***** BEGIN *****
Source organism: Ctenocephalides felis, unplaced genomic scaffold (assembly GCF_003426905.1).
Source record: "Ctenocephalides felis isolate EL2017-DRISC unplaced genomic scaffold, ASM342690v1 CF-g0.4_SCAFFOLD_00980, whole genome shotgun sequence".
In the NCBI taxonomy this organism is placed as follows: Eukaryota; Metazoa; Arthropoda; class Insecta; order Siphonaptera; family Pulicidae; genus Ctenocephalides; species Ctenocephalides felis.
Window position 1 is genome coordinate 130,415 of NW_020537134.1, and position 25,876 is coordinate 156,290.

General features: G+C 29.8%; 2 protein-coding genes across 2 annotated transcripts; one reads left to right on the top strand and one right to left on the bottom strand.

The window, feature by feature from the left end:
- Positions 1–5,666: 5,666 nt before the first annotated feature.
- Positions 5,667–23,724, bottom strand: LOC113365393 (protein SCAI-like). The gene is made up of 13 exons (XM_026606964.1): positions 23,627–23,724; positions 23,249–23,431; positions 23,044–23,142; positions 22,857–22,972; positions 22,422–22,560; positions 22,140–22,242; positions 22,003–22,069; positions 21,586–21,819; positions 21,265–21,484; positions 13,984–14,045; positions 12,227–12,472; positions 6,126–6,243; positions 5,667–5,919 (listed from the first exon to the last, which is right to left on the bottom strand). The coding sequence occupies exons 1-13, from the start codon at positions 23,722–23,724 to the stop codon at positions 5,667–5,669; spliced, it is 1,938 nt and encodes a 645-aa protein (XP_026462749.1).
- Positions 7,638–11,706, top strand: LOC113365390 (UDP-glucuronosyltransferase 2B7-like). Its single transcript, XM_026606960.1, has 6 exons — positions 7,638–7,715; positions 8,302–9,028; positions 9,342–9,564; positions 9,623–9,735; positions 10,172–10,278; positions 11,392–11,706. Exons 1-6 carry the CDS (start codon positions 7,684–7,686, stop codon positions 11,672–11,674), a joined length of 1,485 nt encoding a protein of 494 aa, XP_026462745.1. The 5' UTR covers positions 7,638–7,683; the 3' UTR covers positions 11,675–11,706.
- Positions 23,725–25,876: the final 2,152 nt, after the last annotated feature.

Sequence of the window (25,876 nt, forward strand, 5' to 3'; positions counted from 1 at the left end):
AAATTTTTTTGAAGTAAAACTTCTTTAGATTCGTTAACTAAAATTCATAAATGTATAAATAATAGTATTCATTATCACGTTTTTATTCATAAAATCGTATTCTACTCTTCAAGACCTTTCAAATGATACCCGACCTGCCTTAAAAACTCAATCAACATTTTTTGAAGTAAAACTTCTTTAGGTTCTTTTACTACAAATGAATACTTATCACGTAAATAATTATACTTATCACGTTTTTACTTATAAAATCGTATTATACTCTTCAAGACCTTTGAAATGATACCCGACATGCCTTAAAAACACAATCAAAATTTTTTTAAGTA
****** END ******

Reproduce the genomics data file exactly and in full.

Source organism: Ctenocephalides felis, unplaced genomic scaffold (assembly GCF_003426905.1).
Source record: "Ctenocephalides felis isolate EL2017-DRISC unplaced genomic scaffold, ASM342690v1 CF-g0.4_SCAFFOLD_00980, whole genome shotgun sequence".
In the NCBI taxonomy this organism is placed as follows: Eukaryota; Metazoa; Arthropoda; class Insecta; order Siphonaptera; family Pulicidae; genus Ctenocephalides; species Ctenocephalides felis.
Window position 1 is genome coordinate 130,415 of NW_020537134.1, and position 25,876 is coordinate 156,290.

General features: G+C 29.8%; 2 protein-coding genes across 2 annotated transcripts; one reads left to right on the top strand and one right to left on the bottom strand.

The window, feature by feature from the left end:
- Positions 1–5,666: 5,666 nt before the first annotated feature.
- Positions 5,667–23,724, bottom strand: LOC113365393 (protein SCAI-like). The gene is made up of 13 exons (XM_026606964.1): positions 23,627–23,724; positions 23,249–23,431; positions 23,044–23,142; positions 22,857–22,972; positions 22,422–22,560; positions 22,140–22,242; positions 22,003–22,069; positions 21,586–21,819; positions 21,265–21,484; positions 13,984–14,045; positions 12,227–12,472; positions 6,126–6,243; positions 5,667–5,919 (listed from the first exon to the last, which is right to left on the bottom strand). The coding sequence occupies exons 1-13, from the start codon at positions 23,722–23,724 to the stop codon at positions 5,667–5,669; spliced, it is 1,938 nt and encodes a 645-aa protein (XP_026462749.1).
- Positions 7,638–11,706, top strand: LOC113365390 (UDP-glucuronosyltransferase 2B7-like). Its single transcript, XM_026606960.1, has 6 exons — positions 7,638–7,715; positions 8,302–9,028; positions 9,342–9,564; positions 9,623–9,735; positions 10,172–10,278; positions 11,392–11,706. Exons 1-6 carry the CDS (start codon positions 7,684–7,686, stop codon positions 11,672–11,674), a joined length of 1,485 nt encoding a protein of 494 aa, XP_026462745.1. The 5' UTR covers positions 7,638–7,683; the 3' UTR covers positions 11,675–11,706.
- Positions 23,725–25,876: the final 2,152 nt, after the last annotated feature.

Sequence of the window (25,876 nt, forward strand, 5' to 3'; positions counted from 1 at the left end):
AAATTTTTTTGAAGTAAAACTTCTTTAGATTCGTTAACTAAAATTCATAAATGTATAAATAATAGTATTCATTATCACGTTTTTATTCATAAAATCGTATTCTACTCTTCAAGACCTTTCAAATGATACCCGACCTGCCTTAAAAACTCAATCAACATTTTTTGAAGTAAAACTTCTTTAGGTTCTTTTACTACAAATGAATACTTATCACGTAAATAATTATACTTATCACGTTTTTACTTATAAAATCGTATTATACTCTTCAAGACCTTTGAAATGATACCCGACATGCCTTAAAAACACAATCAAAATTTTTTTAAGTA